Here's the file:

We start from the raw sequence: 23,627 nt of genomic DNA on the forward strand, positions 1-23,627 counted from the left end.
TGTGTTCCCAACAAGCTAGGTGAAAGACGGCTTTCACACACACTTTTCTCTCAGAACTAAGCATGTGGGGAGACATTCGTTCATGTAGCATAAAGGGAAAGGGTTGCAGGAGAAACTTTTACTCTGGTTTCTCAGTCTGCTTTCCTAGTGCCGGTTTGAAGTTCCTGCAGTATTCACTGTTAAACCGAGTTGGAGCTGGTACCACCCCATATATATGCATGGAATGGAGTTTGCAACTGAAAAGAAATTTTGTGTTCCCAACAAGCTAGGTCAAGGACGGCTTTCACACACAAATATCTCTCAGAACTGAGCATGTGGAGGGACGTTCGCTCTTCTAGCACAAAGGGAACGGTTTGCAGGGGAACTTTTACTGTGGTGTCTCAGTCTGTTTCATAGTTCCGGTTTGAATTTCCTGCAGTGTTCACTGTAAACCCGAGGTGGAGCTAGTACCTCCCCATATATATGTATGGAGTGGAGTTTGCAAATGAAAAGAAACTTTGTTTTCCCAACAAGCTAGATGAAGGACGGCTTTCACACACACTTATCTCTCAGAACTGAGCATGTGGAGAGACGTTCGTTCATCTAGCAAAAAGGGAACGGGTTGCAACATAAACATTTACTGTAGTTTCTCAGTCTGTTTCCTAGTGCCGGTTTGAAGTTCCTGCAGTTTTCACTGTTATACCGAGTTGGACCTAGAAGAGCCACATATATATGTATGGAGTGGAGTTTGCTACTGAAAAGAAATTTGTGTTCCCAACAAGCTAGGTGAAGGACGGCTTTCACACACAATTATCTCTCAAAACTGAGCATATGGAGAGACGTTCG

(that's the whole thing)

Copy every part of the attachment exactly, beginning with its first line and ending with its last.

We start from the raw sequence: 23,627 nt of genomic DNA on the forward strand, positions 1-23,627 counted from the left end.
TGTGTTCCCAACAAGCTAGGTGAAAGACGGCTTTCACACACACTTTTCTCTCAGAACTAAGCATGTGGGGAGACATTCGTTCATGTAGCATAAAGGGAAAGGGTTGCAGGAGAAACTTTTACTCTGGTTTCTCAGTCTGCTTTCCTAGTGCCGGTTTGAAGTTCCTGCAGTATTCACTGTTAAACCGAGTTGGAGCTGGTACCACCCCATATATATGCATGGAATGGAGTTTGCAACTGAAAAGAAATTTTGTGTTCCCAACAAGCTAGGTCAAGGACGGCTTTCACACACAAATATCTCTCAGAACTGAGCATGTGGAGGGACGTTCGCTCTTCTAGCACAAAGGGAACGGTTTGCAGGGGAACTTTTACTGTGGTGTCTCAGTCTGTTTCATAGTTCCGGTTTGAATTTCCTGCAGTGTTCACTGTAAACCCGAGGTGGAGCTAGTACCTCCCCATATATATGTATGGAGTGGAGTTTGCAAATGAAAAGAAACTTTGTTTTCCCAACAAGCTAGATGAAGGACGGCTTTCACACACACTTATCTCTCAGAACTGAGCATGTGGAGAGACGTTCGTTCATCTAGCAAAAAGGGAACGGGTTGCAACATAAACATTTACTGTAGTTTCTCAGTCTGTTTCCTAGTGCCGGTTTGAAGTTCCTGCAGTTTTCACTGTTATACCGAGTTGGACCTAGAAGAGCCACATATATATGTATGGAGTGGAGTTTGCTACTGAAAAGAAATTTGTGTTCCCAACAAGCTAGGTGAAGGACGGCTTTCACACACAATTATCTCTCAAAACTGAGCATATGGAGAGACGTTCG